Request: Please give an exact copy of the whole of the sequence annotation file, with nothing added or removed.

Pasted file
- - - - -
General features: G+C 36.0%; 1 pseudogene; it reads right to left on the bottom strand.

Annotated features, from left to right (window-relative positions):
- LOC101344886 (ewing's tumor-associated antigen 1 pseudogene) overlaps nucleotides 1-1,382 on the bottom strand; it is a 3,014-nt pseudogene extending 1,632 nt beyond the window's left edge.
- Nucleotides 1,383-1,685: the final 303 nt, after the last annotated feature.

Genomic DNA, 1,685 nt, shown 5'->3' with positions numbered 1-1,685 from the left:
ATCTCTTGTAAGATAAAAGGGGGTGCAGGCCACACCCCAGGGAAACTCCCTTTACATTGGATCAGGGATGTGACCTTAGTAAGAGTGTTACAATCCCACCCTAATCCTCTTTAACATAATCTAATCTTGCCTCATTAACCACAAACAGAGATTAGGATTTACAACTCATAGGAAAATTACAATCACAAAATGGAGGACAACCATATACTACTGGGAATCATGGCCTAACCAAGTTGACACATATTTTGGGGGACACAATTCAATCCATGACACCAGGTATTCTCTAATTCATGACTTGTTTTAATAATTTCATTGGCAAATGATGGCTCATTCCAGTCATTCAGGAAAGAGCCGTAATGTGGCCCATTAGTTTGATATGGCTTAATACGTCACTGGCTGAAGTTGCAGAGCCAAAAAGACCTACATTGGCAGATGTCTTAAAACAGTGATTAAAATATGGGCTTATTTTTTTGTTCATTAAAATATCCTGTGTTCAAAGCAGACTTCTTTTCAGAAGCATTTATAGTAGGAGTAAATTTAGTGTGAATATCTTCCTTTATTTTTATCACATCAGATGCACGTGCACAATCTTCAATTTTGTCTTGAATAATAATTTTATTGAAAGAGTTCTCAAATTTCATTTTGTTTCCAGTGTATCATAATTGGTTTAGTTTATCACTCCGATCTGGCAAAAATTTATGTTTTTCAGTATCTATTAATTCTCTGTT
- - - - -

General features: G+C 36.0%; 1 pseudogene; it reads right to left on the bottom strand.

Annotated features, from left to right (window-relative positions):
- LOC101344886 (ewing's tumor-associated antigen 1 pseudogene) overlaps nucleotides 1-1,382 on the bottom strand; it is a 3,014-nt pseudogene extending 1,632 nt beyond the window's left edge.
- Nucleotides 1,383-1,685: the final 303 nt, after the last annotated feature.

Genomic DNA, 1,685 nt, shown 5'->3' with positions numbered 1-1,685 from the left:
ATCTCTTGTAAGATAAAAGGGGGTGCAGGCCACACCCCAGGGAAACTCCCTTTACATTGGATCAGGGATGTGACCTTAGTAAGAGTGTTACAATCCCACCCTAATCCTCTTTAACATAATCTAATCTTGCCTCATTAACCACAAACAGAGATTAGGATTTACAACTCATAGGAAAATTACAATCACAAAATGGAGGACAACCATATACTACTGGGAATCATGGCCTAACCAAGTTGACACATATTTTGGGGGACACAATTCAATCCATGACACCAGGTATTCTCTAATTCATGACTTGTTTTAATAATTTCATTGGCAAATGATGGCTCATTCCAGTCATTCAGGAAAGAGCCGTAATGTGGCCCATTAGTTTGATATGGCTTAATACGTCACTGGCTGAAGTTGCAGAGCCAAAAAGACCTACATTGGCAGATGTCTTAAAACAGTGATTAAAATATGGGCTTATTTTTTTGTTCATTAAAATATCCTGTGTTCAAAGCAGACTTCTTTTCAGAAGCATTTATAGTAGGAGTAAATTTAGTGTGAATATCTTCCTTTATTTTTATCACATCAGATGCACGTGCACAATCTTCAATTTTGTCTTGAATAATAATTTTATTGAAAGAGTTCTCAAATTTCATTTTGTTTCCAGTGTATCATAATTGGTTTAGTTTATCACTCCGATCTGGCAAAAATTTATGTTTTTCAGTATCTATTAATTCTCTGTT